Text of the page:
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Contracts II
University of South Carolina School of Law
Adams, Gregory B.

CONTRACTS II
 
VIII. The Meaning of the Agreement
A. Principles of Interpretation: the process by which a court gives meaning to contractual language when the parties attach materially different meanings to that language. (Includes construction: the judicial role in determining the legal effect of that language.)
1. Approaches to Interpretation
a. Subjective: if the parties attributed materially different meanings to contractual language, no contract was formed because there was no “meeting of the minds.” (Raffles v. Wichelhaus.)
b. Holmes’ External Approach: a speaker should always expect his words to be understood in accordance with normal usage.
c. Williston’s Objective Theory: words and conduct should be interpreted in accordance with the standard of a reasonable person familiar with the circumstances; contractual language can be given a meaning that neither party intended.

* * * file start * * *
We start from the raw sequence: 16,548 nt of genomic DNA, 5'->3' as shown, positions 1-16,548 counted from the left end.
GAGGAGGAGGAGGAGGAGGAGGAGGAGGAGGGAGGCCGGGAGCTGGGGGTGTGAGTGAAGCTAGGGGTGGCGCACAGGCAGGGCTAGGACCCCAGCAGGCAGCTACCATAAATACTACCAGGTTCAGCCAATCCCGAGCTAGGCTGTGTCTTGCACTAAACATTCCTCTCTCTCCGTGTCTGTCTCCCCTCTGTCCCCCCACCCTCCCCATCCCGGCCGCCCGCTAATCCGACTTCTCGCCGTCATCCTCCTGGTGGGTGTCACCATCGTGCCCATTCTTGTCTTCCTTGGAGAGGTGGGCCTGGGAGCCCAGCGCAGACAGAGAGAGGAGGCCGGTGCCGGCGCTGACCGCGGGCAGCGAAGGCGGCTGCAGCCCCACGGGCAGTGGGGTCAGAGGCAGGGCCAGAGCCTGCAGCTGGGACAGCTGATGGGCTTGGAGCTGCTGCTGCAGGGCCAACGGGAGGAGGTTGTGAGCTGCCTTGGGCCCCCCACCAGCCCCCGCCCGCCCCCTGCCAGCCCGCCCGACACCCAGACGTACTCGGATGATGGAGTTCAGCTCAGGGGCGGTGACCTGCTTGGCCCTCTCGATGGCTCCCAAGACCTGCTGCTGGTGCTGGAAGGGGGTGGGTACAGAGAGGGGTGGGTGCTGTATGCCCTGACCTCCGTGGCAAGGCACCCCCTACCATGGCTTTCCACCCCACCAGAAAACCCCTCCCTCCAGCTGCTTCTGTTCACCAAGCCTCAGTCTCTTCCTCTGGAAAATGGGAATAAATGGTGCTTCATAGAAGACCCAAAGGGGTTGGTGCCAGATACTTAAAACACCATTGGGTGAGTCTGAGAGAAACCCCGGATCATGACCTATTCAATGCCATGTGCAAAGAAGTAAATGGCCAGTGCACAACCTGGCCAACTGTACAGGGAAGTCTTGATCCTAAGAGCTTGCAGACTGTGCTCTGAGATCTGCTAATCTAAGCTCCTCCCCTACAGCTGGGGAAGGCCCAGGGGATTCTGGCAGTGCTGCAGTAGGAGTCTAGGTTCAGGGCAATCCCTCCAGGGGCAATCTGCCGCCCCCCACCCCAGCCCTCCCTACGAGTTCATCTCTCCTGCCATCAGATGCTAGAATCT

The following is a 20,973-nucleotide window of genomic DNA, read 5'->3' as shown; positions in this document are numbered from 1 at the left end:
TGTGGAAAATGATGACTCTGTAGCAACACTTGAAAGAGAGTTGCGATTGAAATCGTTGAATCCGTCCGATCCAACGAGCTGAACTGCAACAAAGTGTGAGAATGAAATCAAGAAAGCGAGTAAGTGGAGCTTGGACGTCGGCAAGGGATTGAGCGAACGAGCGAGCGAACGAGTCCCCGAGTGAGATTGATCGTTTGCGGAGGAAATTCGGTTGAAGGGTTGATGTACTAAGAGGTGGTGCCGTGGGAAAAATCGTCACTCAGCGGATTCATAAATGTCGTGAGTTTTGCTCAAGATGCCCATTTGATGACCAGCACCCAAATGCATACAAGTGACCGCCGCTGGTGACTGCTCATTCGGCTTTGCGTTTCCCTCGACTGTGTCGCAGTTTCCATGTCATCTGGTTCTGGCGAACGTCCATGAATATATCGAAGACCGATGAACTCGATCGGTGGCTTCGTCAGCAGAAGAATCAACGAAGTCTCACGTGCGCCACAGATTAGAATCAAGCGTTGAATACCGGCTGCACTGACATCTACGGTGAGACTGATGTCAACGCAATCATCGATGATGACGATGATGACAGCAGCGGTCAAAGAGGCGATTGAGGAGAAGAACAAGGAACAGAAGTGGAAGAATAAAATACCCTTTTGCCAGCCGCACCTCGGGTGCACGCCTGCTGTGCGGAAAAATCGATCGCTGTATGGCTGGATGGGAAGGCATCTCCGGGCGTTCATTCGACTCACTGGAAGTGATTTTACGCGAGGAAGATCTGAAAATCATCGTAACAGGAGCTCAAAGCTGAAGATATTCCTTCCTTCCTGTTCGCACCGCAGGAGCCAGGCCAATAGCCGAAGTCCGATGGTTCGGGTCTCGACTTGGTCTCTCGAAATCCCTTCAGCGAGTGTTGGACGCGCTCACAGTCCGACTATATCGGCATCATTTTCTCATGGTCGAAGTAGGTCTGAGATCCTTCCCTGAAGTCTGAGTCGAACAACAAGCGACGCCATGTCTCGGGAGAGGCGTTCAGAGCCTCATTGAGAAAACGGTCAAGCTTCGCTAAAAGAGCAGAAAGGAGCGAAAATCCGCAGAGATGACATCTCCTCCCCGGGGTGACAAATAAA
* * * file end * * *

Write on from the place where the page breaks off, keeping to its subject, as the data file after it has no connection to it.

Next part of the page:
d. Corbin’s Modified Objective Approach
i. questions for the court: (1) whose meaning controls the interpretation? (2) what was that party’s meaning?
ii. to answer (1), ask whether either party knew or had reason to know of the meaning attached by the other to the contract. The party having knowledge or reason to know is bound by the meaning of the other.
iii. the mutual understanding of the parties will control, even if it is different from the interpretation that would be given to the contract by a reasonable person.
iv. adopted in Rest. 2d.:
§200: Interpretation of a promise or agreement or a term thereof is the ascertainment of its meaning.
§201 (1): where the parties attach the same meaning to a promise or agreement or a term thereof, it is interpreted in accordance with that meaning.